Maharashtra’s town planning authority, the City and Industrial Development Corporation (CIDCO), has started geo-tagging land parcels in Navi Mumbai under its various plot sale schemes.

The move, apart from helping applicants, will also be an additional step toward efficient digitisation of land records at the sprawling southeastern suburb of India’s commercial capital. With this, Navi Mumbai will be one of the first big cities in the country to initiate the process of the digitisation of land records.

Given the backdrop of unclear ownership and title, most land parcels in India are subject to legal disputes and the issue might take Indian courts a century to resolve at their current rate of progress.

“Geo-tagging of land parcels will help in creating a transparent mechanism and provide applicants correct information regarding the location and other related factors,” Sanjay Mukherjee, VC & MD, CIDCO, told ET. “With appropriate database linkages that will be updated real time, possibilities of inaccuracies and misleading information can be avoided.”

According to a McKinsey India report, developers also face difficulties raising finance as they cannot offer land without a clear title as collateral for loans. As a result, most new housing developments are constructed either on land already owned by the developers or by a few insiders who know how to speed up the bureaucratic title clearing process.

“Geo-tagging of land will help resolve several issues including unauthorised construction on plots that can be tracked on a real-time basis and stopped even before completion,” said Ashok Chhajer, CMD, Arihant Superstructures. “Even the municipal corporation of Panvel has initiated work on this with a drone survey and mapping of land parcels. It will also help bring in more investments from various entities, including global institutions.”

Streamlining this process and revising the law on land ownership should boost competition in construction. Competitive developers are expected to improve their productivity and offer lower housing prices and the sluggish Indian construction market can expand significantly.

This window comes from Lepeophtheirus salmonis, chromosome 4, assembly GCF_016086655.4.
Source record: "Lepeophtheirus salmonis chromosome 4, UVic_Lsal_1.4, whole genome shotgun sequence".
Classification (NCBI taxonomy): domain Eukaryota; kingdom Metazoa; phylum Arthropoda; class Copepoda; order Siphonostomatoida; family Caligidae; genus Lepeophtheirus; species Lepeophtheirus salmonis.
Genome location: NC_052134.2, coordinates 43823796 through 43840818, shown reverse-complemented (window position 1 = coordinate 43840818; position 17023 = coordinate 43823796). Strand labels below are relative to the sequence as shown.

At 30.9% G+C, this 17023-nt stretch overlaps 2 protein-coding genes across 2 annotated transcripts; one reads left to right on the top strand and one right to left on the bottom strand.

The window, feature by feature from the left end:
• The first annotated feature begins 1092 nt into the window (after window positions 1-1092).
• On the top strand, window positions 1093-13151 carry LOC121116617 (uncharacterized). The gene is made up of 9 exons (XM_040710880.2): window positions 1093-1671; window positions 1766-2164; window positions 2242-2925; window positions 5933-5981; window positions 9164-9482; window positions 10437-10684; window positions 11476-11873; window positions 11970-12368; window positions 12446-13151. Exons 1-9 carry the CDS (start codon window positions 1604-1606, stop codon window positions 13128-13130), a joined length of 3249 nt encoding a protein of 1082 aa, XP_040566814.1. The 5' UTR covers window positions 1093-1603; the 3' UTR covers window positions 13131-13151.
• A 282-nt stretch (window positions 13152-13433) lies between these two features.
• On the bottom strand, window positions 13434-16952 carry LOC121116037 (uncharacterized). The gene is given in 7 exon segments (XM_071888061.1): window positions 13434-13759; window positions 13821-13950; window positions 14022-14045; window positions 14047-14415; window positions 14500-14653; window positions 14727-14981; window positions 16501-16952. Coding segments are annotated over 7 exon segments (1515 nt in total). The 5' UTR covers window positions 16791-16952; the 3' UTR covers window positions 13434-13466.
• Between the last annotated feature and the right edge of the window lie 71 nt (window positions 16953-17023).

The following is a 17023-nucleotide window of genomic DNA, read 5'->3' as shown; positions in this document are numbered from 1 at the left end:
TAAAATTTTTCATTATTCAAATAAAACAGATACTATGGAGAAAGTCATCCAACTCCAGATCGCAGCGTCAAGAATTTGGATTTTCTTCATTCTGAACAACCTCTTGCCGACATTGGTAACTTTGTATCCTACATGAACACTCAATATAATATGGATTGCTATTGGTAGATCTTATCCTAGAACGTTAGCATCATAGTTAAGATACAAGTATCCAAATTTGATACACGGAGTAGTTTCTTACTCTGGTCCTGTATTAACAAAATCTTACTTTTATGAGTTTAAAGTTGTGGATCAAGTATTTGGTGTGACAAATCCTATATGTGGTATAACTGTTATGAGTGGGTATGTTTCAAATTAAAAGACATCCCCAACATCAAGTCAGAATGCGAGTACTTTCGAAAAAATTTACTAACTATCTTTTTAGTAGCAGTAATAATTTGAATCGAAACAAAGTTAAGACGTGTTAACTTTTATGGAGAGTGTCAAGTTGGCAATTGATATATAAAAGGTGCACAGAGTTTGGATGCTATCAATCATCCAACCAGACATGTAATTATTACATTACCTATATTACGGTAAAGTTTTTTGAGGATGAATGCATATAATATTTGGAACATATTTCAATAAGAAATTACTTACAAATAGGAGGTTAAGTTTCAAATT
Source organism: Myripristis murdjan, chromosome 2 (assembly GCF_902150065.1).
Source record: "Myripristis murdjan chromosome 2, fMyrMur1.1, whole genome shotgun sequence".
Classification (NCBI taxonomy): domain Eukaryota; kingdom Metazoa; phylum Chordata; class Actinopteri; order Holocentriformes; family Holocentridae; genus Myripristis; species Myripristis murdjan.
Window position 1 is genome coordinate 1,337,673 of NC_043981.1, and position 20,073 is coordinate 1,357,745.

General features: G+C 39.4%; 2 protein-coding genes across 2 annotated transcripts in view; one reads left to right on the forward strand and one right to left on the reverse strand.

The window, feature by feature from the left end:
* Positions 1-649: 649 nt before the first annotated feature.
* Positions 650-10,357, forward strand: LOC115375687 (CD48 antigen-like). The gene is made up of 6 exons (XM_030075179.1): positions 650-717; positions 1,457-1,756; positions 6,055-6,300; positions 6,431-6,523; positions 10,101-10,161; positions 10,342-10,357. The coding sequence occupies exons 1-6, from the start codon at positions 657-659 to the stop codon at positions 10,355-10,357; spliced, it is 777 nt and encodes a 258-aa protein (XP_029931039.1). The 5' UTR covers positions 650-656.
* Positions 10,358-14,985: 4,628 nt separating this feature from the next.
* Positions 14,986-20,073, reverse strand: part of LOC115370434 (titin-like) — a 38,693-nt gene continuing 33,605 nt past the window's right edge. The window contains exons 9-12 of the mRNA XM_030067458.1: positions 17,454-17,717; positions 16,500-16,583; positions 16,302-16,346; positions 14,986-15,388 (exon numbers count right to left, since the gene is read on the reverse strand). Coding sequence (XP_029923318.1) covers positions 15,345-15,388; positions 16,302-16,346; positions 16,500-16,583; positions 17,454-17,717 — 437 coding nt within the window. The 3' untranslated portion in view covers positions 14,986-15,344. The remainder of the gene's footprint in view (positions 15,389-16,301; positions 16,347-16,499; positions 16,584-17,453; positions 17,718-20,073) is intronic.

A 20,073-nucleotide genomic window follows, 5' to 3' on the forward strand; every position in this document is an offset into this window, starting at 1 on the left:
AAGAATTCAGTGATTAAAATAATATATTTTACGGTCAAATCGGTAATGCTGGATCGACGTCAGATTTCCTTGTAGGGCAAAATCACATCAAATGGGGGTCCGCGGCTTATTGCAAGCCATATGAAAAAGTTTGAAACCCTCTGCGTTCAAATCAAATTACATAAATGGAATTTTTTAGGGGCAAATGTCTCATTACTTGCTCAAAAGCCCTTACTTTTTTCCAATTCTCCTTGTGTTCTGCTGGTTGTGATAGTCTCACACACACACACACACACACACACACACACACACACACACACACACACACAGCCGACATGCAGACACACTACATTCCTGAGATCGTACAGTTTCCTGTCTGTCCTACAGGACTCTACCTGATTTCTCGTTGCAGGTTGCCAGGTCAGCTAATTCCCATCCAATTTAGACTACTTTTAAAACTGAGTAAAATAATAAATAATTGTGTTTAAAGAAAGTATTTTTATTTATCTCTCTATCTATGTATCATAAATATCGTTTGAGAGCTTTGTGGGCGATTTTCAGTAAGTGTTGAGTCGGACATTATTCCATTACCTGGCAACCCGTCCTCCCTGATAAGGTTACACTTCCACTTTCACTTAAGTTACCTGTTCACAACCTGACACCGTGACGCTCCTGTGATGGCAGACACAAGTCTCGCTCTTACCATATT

CIDCO has been regularly selling residential and missed-use plots under its various schemes. These plots will be demarcated and fenced. Similarly, a panel will be installed on each plot displaying details such as plot number, sector, node, area of plot and even a barcode. This is expected to make it easy for applicants to know the exact location and boundary of the plot of their choice.

The town planning authority has been selling land parcels as per the provisions of the Navi Mumbai Land Disposal (Amendment) Regulations 2008. Separately, CIDCO has also decided to extend the payment deadline to three months for first instalment and to 10 months for second instalment in deserving cases.

This extension will only be applicable to applicants in eligible cases along with delayed payment charges. There is a provision in the Navi Mumbai Land Disposal (Amendment) Regulations 2008 to cancel the plot allotted to an applicant if the bidder is unable to pay the instalment even after the extension.

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